In the end, he just didn’t have enough energy to continue. He told me to go ahead and try for the summit with one of our guides (Jeremiah), and he would go down with the other guide. We bid adieu and I started up the mountain. After a short while, I got warm from the quickened pace. I stopped to take off several layers and dump out the water in Aran’s water bottles that I had unburdened him from earlier.
When Aran and I had parted, Jeremiah offered to carry my backpack, especially because he didn’t have one. Of course I had refused initially, but now I decided to take him up on his offer. I had also not wanted to take any medications, but ever since we left Aran my pulse quickened along with our pace, so much so that I could feel it in my brain, even along the back of my head. I learned later that was a bad sign (duh), but surmised then that it might be a precursor to cerebral edema. Taking 400mg of ibuprofen definitely helped, as did lightening my load.
Not too much farther up I ran into the rest of our climbing party. Everyone had made it! I was really psyched to learn that, especially because there were guys who, like Aran, had been ill on this trip. What a bummer for Aran that his body simply chose the wrong day to be sick. The guys told me how they fared and what I had to expect from the rest of the route. A little while later I ran into Filex, who told me I could attempt the summit as long as I hurried down.
The emotions of this final day were not what I had expected. At first, hiking slowly with the energy-deprived Aran, I was really bored. Since he was quite ill and I was not, the pace was easy for me. Now that I had reached the hardest part of the journey, up at 19,000 feet and the steepest trail yet, my only thought was “Get me the heck off this mountain.” Well, I used another word besides “heck,” but again, my mom in going to read this.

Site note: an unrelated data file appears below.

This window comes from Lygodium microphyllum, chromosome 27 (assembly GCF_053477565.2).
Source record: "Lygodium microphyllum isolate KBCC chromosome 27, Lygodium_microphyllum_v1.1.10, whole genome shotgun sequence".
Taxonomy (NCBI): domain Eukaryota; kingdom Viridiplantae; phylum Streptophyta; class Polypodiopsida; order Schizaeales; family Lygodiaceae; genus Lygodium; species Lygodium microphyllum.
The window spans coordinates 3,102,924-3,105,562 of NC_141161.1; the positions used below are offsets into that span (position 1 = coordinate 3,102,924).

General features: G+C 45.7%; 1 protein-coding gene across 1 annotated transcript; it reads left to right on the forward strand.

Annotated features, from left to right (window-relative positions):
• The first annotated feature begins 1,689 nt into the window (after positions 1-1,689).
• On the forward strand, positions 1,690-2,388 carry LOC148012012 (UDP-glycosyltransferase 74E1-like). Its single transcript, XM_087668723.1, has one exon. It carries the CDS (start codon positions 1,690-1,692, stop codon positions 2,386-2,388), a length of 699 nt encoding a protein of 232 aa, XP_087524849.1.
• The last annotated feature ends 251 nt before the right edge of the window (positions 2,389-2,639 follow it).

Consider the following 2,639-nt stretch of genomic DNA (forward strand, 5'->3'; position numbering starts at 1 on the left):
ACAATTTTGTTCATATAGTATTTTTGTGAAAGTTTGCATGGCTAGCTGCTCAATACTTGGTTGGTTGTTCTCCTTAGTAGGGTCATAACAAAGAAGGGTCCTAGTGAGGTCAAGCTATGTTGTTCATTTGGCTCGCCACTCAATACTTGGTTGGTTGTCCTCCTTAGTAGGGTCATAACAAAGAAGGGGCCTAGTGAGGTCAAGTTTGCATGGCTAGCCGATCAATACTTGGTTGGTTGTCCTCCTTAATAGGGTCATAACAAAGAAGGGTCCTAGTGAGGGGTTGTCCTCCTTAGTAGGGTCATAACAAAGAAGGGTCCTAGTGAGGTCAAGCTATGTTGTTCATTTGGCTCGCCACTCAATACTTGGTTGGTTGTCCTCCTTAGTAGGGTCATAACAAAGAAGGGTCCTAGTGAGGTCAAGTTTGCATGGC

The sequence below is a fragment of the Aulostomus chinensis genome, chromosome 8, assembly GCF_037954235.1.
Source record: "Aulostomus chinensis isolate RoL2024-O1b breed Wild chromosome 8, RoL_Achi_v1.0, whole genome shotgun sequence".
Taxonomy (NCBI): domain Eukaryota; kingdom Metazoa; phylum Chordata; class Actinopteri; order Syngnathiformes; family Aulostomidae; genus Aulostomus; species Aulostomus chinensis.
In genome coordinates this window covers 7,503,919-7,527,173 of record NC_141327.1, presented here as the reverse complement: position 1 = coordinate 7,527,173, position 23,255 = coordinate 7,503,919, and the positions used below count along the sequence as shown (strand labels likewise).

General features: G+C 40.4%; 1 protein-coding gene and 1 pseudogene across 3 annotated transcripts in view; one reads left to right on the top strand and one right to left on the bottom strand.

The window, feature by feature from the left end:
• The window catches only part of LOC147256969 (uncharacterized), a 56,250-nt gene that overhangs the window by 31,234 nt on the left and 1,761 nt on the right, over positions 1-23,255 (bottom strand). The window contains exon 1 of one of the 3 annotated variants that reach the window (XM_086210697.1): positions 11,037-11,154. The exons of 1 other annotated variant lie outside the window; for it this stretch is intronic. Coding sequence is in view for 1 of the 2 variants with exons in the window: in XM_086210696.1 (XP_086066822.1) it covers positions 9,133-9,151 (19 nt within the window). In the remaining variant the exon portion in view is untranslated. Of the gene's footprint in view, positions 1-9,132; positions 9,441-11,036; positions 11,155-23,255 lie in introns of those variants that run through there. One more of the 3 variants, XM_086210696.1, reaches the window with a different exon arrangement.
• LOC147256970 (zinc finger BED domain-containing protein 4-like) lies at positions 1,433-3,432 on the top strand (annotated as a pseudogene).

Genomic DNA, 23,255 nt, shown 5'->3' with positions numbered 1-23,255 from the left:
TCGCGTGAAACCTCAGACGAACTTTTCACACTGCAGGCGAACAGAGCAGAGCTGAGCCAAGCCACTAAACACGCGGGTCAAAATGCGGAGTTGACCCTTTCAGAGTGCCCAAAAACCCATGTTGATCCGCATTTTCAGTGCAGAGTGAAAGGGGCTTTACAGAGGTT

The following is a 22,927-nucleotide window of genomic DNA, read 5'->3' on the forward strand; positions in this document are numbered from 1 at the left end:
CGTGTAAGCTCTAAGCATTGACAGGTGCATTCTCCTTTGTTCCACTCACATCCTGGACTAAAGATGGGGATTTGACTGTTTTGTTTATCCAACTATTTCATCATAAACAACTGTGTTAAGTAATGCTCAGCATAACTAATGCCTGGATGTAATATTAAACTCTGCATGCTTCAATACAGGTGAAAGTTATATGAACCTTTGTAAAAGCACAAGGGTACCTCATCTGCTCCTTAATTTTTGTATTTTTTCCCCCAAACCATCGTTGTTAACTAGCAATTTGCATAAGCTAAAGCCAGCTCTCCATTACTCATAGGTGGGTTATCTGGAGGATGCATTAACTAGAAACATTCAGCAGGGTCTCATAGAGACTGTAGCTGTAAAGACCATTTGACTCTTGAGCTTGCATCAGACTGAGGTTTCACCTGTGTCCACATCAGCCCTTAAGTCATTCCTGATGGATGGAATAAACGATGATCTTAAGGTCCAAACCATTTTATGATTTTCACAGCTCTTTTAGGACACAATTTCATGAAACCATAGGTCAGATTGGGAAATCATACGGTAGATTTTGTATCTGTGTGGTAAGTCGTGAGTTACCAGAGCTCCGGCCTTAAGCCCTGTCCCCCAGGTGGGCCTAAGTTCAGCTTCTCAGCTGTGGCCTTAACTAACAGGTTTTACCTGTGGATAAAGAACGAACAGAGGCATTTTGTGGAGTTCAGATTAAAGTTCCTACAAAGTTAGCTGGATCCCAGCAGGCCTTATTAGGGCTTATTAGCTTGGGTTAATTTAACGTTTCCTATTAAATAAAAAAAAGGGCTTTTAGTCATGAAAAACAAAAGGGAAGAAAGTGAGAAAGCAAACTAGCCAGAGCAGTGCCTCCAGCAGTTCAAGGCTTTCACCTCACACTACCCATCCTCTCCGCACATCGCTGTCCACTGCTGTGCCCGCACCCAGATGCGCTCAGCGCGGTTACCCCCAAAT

The hike up to Stella Point, about 200 vertical meters shy of the summit, was by far the hardest part of the trip. It was up a steep slope of scree (loose gravel that was, in this case, volcanic and therefore sharp) that seemed without end. Once on top of that, the trek to the summit was much easier. Still, it wasn’t exactly a walk in the park. Doing anything at that altitude gets you out of breath if you’re not used to it like our guides. After a couple of false peaks, stopping only for a few seconds here or there to catch my breath, Jeremiah and I made it to the top.
It was a good feeling, to be sure, but not as good as one would think. At that point you are so tired of not being able to breathe that all you want to do is go back down. For me, the thought of spending that night at 10,000 feet was wonderful. I took a couple pictures, drank some water and stomached half a PowerBar before starting our journey downward.
I don’t care what people say; going down is much, much easier than going up, especially if one is experienced at picking the way among the rocks while going fast. Thanks to all the trail running I did up in San Francisco with my buddy Jim, I’m very comfortable going very fast on trails. Add to that the fact that Kilimanjaro is just one big pile of gravel, and going down is that much easier, not too different from going down a sand dune.
Jeremiah and I literally ran down the mountain, glissading through the scree. It took us about nine hours to make it up the mountain, but only one hour to make it down. We would have gone even faster, but we ran into one of our party on the way down and walked with him a while.